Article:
Essential oils are used in aromatherapy and sought after for their therapeutic properties towards better health and well-being of any individual. Essential oils are a concentrated liquid produced from plant materials such as leaves, bark, stems, flowers, or grasses. It is not such a big surprise that essential oils also come in organic varieties. In fact, many products in the market place these days have an organic option because of recent consumer trends towards more natural and sustainable product choices.
With organic essential oils, this is a great direction to go because you’re after the oils’ therapeutic properties – which have a good chance to be better when produced from organic plant materials.
Almost all products that are organic tend to demand a bit of a higher price. You might wonder, “Is it really worth the extra expense?”. This will entirely depend on your personal belief towards all things organic, and whether or not you are against the use of any chemicals or compounds in your products.
Organic vs. Certified Organic
When it comes to organic products, labeling can be deceptive! Despite claims about organic products containing only all-natural ingredients, this is often not true. Some companies out there create hype about their “organic” products when in fact, a great percentage of chemicals are still used in producing them. They just take advantage of the name association because it may provide perceived value to their products. Anyone can print the words “organic” on a label. It is therefore best to do a bit of product research before being blindly being convinced that it actually is an organic one just by what the name says.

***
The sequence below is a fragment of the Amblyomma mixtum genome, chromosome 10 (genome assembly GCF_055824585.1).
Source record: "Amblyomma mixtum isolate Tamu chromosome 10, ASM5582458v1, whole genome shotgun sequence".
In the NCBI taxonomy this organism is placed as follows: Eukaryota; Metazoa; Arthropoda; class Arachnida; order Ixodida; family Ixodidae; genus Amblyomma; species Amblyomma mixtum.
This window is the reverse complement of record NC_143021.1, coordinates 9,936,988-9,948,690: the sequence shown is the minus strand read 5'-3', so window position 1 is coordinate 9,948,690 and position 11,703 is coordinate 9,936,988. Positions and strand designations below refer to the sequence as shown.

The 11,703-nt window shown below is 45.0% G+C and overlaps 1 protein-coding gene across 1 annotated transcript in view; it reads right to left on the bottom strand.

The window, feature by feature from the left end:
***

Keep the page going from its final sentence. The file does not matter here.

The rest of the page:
On the contrary, in the United States there are official entities that will validate a product as Certified Organic. The U.S. Department of Agriculture (USDA) serves to provide educational materials, programs and services to help farmers and businesses achieve organic certification. Their handbook includes rules & regulations for producing, handling, and labeling products. Any product that’s labeled USDA Certified Organic has complied to these standards, including prohibited practices and following a list of allowed and prohibited substances.
Without the USDA stamp and just the name “organic” printed on a label, there’s still a possibility that the essential oil has been produced from sprayed plants, distilled poorly, or not properly handled during and after distilling. Despite a certain manufacturer claiming that their essential oils are “organic”, please only trust this fact when it’s stamped and approved.